U.S. Pat. No. 3,058,235 issued to Morris et al. for Vibratory Heat Transfer Apparatus. This patent illustrates a box like frame supported on a series of springs. A vibrating force is applied to the frame causing it to vibrate. A plurality of sloping pervious trays is mounted in the box. The material to be dried is introduced through an entrance chute and passes over each tray as it travels back and forth from one tray to the next lower tray. To minimize the escape of the treating gas a flexible curtain is used. The gas flows into manifolds located on the sides of the box and through ports into the spaces directly below the porous trays. The trays are enclosed on the sides and bottoms. The gas, after passing through the trays, is exhausted. Only one temperature of heated air is used to dry the grain.
U.S. Pat. No. 3,158,448 issued to Wallin et al. for Drier With Gas-Moved Bed of Material discloses a conveyor system in which gas flows through a porous conveyor supporting a bed of material which is to be dried. The patent discloses an improved means for cleaning the air duct
U.S. Pat. No. 3,771,947 issued to Cook for Apparatus and Method for Heating Flowable Material is directed to a method of making asphalt paving materials. It uses high temperature gas injected at a high velocity to fluidize the particles as they drop though a drop zone. It is not adaptable to a grain drying application, as it would burn the grain. It also does not use a vibrating conveyor or a series of heating and cooling steps.
U.S. Pat. No. 3,793,745 issued to Myers for Aggregate Dryer moves aggregate upwardly from the bottom of the housing to the top. A series if conveyors does the upward movement in a conventional manner. Heaters dry the aggregate as it moves upward.
U.S. Pat. No. 4,125,945 issued to Westelaken for Multiple Stage Dryer with Intermediate Steeping illustrates a grain drying tower in which the grain passes from top to bottom by gravity flow. There are intermediate drying zones, which end in a cooling zone
U.S. Pat. No. 4,237,622 issued to Francis for Dryer Using Vibratory Feeding designed for drying small industrial parts. The parts move along a vibrating helical ramp. There is an air plenum, which continuously introduces heated air onto the ramp
None of the devices disclosed in the patents discussed above have come close to achieving the desired goals of a low cost dryer that is compact in size, efficient to operate, and can be either a stand alone unit or incorporated with a combine or harvester. Applicant's invention has achieved all of these goals. Furthermore it has reduced the cost of drying a bushel of corn by at least fifty per cent depending on the amount of moisture reduction.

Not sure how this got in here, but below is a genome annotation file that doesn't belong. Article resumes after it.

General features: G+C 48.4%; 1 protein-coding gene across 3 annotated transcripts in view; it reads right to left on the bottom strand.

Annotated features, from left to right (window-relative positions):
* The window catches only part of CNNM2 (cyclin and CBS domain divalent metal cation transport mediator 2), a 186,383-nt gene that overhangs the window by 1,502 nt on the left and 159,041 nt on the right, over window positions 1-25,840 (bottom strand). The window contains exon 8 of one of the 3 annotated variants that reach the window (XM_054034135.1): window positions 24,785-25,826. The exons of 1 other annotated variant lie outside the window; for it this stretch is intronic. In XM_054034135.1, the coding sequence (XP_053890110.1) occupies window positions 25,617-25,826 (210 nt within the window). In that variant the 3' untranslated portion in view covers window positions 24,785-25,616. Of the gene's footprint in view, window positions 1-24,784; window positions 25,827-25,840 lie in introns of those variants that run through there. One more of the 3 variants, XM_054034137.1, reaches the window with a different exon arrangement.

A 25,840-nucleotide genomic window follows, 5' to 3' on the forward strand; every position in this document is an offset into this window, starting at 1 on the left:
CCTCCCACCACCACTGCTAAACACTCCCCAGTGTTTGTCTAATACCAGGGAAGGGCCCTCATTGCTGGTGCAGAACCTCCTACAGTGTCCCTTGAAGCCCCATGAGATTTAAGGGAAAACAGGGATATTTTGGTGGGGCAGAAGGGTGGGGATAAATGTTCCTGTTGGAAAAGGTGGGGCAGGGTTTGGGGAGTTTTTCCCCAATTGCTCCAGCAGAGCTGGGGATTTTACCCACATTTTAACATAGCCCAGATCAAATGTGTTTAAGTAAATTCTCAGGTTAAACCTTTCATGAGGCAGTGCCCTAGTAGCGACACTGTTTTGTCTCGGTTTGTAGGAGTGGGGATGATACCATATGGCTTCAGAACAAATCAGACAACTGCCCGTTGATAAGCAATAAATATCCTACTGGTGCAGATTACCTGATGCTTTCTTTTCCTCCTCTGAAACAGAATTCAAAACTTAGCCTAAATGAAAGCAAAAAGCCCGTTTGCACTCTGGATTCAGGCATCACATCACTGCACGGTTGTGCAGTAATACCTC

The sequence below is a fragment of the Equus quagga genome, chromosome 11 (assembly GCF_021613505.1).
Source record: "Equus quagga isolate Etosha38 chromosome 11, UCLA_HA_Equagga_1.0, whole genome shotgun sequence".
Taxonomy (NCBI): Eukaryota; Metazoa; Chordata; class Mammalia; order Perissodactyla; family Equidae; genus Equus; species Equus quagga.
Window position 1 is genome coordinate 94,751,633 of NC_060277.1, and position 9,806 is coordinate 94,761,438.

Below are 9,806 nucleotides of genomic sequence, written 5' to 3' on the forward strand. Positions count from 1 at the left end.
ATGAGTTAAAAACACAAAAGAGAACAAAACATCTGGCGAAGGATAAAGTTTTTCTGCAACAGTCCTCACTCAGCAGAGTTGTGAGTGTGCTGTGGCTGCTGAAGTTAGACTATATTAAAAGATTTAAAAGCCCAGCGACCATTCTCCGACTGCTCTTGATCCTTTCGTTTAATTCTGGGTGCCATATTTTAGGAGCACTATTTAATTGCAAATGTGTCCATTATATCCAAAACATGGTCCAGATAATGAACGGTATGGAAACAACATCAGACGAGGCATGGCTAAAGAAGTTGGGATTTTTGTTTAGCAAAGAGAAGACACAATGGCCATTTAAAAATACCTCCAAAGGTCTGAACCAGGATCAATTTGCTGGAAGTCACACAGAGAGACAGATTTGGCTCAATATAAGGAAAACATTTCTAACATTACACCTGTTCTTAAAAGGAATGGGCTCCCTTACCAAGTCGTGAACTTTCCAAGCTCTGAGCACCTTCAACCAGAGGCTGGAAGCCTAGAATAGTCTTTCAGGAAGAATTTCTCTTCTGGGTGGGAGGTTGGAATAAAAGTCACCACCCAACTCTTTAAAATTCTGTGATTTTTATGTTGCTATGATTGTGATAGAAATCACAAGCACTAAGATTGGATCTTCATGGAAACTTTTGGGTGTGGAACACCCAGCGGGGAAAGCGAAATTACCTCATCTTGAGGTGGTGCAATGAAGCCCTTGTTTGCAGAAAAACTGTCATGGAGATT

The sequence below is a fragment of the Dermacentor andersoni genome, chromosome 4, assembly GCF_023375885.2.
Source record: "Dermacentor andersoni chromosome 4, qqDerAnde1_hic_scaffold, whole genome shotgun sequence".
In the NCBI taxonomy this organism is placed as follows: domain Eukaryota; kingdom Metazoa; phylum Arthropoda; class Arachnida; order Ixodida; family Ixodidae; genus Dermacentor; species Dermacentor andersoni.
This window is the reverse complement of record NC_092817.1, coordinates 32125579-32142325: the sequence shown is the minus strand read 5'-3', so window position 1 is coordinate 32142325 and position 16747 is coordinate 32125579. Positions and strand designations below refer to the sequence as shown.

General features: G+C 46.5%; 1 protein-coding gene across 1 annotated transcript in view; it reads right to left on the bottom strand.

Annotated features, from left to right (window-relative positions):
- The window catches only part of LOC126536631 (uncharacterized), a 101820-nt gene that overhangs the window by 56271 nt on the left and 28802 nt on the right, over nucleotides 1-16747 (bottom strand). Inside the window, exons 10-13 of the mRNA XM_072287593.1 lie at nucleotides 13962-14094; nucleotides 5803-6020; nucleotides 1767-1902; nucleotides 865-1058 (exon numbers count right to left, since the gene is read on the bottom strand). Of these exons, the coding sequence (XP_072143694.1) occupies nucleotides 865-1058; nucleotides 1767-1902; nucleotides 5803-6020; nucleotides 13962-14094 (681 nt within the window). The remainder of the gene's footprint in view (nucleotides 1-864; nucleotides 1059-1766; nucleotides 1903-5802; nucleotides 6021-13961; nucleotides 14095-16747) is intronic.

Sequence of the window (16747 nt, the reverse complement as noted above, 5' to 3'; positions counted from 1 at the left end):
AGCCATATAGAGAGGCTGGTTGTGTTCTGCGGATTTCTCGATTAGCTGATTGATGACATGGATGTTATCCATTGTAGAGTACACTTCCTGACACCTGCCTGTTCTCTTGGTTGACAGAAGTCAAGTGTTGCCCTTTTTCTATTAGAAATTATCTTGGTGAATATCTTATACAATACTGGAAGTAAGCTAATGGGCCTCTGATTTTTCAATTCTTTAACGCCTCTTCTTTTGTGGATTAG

Applicant's invention utilizes a unique method and apparatus for drying grain or other similar products, which require moisture reduction. The grain is introduced into the top of the dryer usually by means of a conveyor. The moisture and temperature is sensed to determine if additional moisture must be removed. The grain is moved through a series of partially enclosed vibrating conveyors. The magnitude of vibration determines the speed of the grain. The conveyors are arranged in an alternating, overlapping, stair step configuration to promote a compact design with the dried grain exiting near the original combine grain transfer point. The conveyors all have porous bases to allow airflow up through the conveyor. A heat source supplies heated air to alternate conveyors. Ambient or cool air is supplied to the other alternate conveyors such that a cool air conveyor separates each heated air conveyor. The heat and humidity is monitored as the grain moves along each conveyor. A control system controls the temperature of the heated air, the vibration of the conveyors, and the resulting speed of grain movement. The entire apparatus can be mounted in conjunction with a combine or harvester or built as a stand-alone unit.
It is an object of the invention to provide a new and unique method and apparatus for drying grain and the like which utilizes a vibrating conveyor system to transport grain from the inlet to the outlet. It is a related object to use a vibrating conveyor system that blows warm or cool air through alternate conveyors to alternately heat and cool the grain to remove moisture from the grain.
It is another object to provide a vibrating conveyor system in which the speed of grain travel is controlled by the vibration of the conveyor system.
It is another object to provide a grain dryer that is compact in design so that it may be connected to or built integral with a combine or harvester. A related object is to provide such a grain dryer that can also be manufactured of the same, compact design that is suitable for stationary mounting.
Another object is to provide a method and apparatus for grain drying that has a greater capacity for drying grain in a given amount of volume than previously designed systems.
Yet another object is to provide a grain dryer that is more energy efficient than previous grain dryers and reduces the cost of drying grain.
These and other objects and advantages will be apparent from reading the Detailed Description of the Drawings and Description of the Preferred Embodiment.
FIG. 1 is a schematic side elevation view of the inventive drying apparatus with parts removed to illustrate the internal configuration.
FIG. 2 is a top plan view of the apparatus of FIG. 1.
FIG. 3 is a right side view of the apparatus of FIG. 1.
FIG. 4 is a schematic side elevation view of the vibrating conveyor system in the drying apparatus.